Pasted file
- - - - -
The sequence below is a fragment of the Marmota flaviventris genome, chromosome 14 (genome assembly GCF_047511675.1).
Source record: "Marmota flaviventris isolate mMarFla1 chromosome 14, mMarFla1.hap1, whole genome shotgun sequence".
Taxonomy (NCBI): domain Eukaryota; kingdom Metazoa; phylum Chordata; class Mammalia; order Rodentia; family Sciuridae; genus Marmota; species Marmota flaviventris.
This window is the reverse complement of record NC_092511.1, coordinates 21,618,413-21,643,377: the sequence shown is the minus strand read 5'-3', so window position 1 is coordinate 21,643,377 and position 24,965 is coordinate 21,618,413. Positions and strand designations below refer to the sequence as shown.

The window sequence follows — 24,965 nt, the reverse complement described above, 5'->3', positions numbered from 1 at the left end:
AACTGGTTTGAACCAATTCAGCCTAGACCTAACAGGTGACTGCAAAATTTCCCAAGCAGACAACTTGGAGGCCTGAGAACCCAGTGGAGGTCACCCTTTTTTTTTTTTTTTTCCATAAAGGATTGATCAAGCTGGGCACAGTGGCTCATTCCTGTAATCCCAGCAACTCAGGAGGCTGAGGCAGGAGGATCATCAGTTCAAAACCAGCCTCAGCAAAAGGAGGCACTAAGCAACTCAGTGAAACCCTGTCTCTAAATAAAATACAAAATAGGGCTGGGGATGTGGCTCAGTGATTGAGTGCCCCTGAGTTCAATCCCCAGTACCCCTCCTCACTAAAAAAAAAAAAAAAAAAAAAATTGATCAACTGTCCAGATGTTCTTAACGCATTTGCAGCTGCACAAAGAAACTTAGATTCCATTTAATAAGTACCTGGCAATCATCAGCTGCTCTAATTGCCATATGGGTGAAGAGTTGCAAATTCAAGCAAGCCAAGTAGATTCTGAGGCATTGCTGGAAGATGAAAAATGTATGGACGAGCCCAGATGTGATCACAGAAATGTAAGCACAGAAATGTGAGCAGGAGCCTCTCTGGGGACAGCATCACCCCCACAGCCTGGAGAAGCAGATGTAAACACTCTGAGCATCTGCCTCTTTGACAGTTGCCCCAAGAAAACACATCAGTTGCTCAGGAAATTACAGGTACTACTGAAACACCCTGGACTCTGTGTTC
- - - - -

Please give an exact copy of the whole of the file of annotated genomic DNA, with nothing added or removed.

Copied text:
The sequence below is a fragment of the Marmota flaviventris genome, chromosome 14 (genome assembly GCF_047511675.1).
Source record: "Marmota flaviventris isolate mMarFla1 chromosome 14, mMarFla1.hap1, whole genome shotgun sequence".
Taxonomy (NCBI): domain Eukaryota; kingdom Metazoa; phylum Chordata; class Mammalia; order Rodentia; family Sciuridae; genus Marmota; species Marmota flaviventris.
This window is the reverse complement of record NC_092511.1, coordinates 21,618,413-21,643,377: the sequence shown is the minus strand read 5'-3', so window position 1 is coordinate 21,643,377 and position 24,965 is coordinate 21,618,413. Positions and strand designations below refer to the sequence as shown.

The window sequence follows — 24,965 nt, the reverse complement described above, 5'->3', positions numbered from 1 at the left end:
AACTGGTTTGAACCAATTCAGCCTAGACCTAACAGGTGACTGCAAAATTTCCCAAGCAGACAACTTGGAGGCCTGAGAACCCAGTGGAGGTCACCCTTTTTTTTTTTTTTTTCCATAAAGGATTGATCAAGCTGGGCACAGTGGCTCATTCCTGTAATCCCAGCAACTCAGGAGGCTGAGGCAGGAGGATCATCAGTTCAAAACCAGCCTCAGCAAAAGGAGGCACTAAGCAACTCAGTGAAACCCTGTCTCTAAATAAAATACAAAATAGGGCTGGGGATGTGGCTCAGTGATTGAGTGCCCCTGAGTTCAATCCCCAGTACCCCTCCTCACTAAAAAAAAAAAAAAAAAAAAAATTGATCAACTGTCCAGATGTTCTTAACGCATTTGCAGCTGCACAAAGAAACTTAGATTCCATTTAATAAGTACCTGGCAATCATCAGCTGCTCTAATTGCCATATGGGTGAAGAGTTGCAAATTCAAGCAAGCCAAGTAGATTCTGAGGCATTGCTGGAAGATGAAAAATGTATGGACGAGCCCAGATGTGATCACAGAAATGTAAGCACAGAAATGTGAGCAGGAGCCTCTCTGGGGACAGCATCACCCCCACAGCCTGGAGAAGCAGATGTAAACACTCTGAGCATCTGCCTCTTTGACAGTTGCCCCAAGAAAACACATCAGTTGCTCAGGAAATTACAGGTACTACTGAAACACCCTGGACTCTGTGTTC